¿Cómo contribuyen las redes sociales en el desarrollo de la subjetividad en sociedades autoritarias? El caso de #YoSoy132 en México

Emma Fabiola Navarro Montaño


This paper seeks to address how social media is shaping the traditional structures of power in some countries known to have an authoritarian government, such being the case of Mexico. Online conversations give users tremendous visibility.
We will enlist the characteristics of why Mexico is considered authoritarian. Then, with the example of #YoSoy132, we will argue how social media conversations are becoming a common practice that can strengthen citizenship. We will prove that these practices innovate information production and allow citizen surveillance, therefore they make users visible actors. Before social media, government control went hand in hand with opaque practices and collusion of mass media. We examine the conflict between authoritarian practices in Mexico and the logic of visibility, that we understand as a form of citizenship behavior emerging in amateur social media discourse that nourishes itself from the audiovisual world. Relying on a methodology based on a conceptual framework of social movements, we analyzed online conversations as empirical evidence of the social media movement. We find a civic symbolic imaginary that corresponds to the sociocultural moment of the first decade of 2000.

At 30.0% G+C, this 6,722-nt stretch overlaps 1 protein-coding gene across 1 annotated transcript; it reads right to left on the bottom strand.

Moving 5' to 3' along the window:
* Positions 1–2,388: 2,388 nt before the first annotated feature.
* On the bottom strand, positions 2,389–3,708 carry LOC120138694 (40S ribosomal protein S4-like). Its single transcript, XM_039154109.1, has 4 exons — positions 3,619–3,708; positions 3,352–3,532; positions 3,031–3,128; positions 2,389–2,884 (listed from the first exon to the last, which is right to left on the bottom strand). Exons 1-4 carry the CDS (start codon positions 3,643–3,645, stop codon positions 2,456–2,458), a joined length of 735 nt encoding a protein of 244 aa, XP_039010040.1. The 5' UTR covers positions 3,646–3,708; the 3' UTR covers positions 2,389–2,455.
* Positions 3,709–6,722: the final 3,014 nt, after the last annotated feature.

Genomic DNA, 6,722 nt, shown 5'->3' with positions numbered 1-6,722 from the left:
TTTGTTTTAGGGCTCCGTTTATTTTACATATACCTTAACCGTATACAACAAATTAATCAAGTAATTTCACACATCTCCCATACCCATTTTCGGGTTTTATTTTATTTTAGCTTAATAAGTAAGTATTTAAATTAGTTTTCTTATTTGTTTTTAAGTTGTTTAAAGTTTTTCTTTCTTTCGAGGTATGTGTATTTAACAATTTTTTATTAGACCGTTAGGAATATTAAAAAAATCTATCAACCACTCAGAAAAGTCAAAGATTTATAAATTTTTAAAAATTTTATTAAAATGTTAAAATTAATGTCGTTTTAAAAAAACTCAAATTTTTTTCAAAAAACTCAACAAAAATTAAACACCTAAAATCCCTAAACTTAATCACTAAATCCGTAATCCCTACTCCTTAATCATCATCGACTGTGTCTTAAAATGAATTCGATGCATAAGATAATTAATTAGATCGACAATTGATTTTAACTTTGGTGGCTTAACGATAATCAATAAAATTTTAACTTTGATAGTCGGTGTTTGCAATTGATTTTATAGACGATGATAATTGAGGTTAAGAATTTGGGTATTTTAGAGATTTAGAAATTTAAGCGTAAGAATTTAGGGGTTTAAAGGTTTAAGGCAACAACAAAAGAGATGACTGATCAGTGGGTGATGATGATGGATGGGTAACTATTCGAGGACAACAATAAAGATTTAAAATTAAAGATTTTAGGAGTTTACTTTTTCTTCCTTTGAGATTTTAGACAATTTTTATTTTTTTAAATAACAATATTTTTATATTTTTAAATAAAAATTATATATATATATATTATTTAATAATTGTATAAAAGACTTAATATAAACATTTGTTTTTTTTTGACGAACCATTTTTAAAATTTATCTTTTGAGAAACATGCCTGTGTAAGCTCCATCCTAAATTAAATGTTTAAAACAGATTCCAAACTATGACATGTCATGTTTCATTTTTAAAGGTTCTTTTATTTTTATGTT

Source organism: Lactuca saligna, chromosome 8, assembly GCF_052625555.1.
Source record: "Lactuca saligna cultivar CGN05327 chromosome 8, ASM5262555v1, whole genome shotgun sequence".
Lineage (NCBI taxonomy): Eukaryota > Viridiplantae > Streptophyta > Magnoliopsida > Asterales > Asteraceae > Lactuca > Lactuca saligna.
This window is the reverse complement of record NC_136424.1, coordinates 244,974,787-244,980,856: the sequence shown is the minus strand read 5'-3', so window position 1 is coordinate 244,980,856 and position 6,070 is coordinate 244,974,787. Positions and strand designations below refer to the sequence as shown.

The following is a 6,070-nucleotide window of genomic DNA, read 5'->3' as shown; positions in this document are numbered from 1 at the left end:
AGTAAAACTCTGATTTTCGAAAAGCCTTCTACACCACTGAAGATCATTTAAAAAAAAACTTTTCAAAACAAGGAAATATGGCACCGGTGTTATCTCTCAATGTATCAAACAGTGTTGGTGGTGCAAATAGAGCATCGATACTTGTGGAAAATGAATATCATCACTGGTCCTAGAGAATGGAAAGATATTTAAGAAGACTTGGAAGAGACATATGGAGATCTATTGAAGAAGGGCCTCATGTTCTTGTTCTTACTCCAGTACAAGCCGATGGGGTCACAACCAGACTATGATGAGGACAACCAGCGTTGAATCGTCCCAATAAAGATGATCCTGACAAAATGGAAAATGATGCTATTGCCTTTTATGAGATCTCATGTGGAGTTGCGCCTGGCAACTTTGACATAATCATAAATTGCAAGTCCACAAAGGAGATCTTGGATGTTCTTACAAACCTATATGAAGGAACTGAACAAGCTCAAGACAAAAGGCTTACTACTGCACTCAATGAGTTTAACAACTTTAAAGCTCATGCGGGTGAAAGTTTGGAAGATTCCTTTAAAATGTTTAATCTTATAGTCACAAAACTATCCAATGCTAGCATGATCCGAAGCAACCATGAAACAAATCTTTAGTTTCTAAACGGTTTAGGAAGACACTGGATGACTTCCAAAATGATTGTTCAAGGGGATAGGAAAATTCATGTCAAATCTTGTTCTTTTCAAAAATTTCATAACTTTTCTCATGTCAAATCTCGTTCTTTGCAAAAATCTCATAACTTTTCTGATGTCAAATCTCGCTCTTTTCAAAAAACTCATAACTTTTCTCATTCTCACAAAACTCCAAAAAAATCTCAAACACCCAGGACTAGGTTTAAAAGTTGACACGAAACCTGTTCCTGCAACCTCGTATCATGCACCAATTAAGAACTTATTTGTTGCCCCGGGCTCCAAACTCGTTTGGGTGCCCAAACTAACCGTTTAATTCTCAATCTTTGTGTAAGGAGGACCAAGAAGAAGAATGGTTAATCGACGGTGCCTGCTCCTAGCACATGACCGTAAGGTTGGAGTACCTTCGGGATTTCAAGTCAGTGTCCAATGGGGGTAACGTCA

Social media, citizenship, social movements

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DOI: https://doi.org/10.15847/obsOBS0020161084

License URL: http://creativecommons.org/licenses/by-nc/2.0/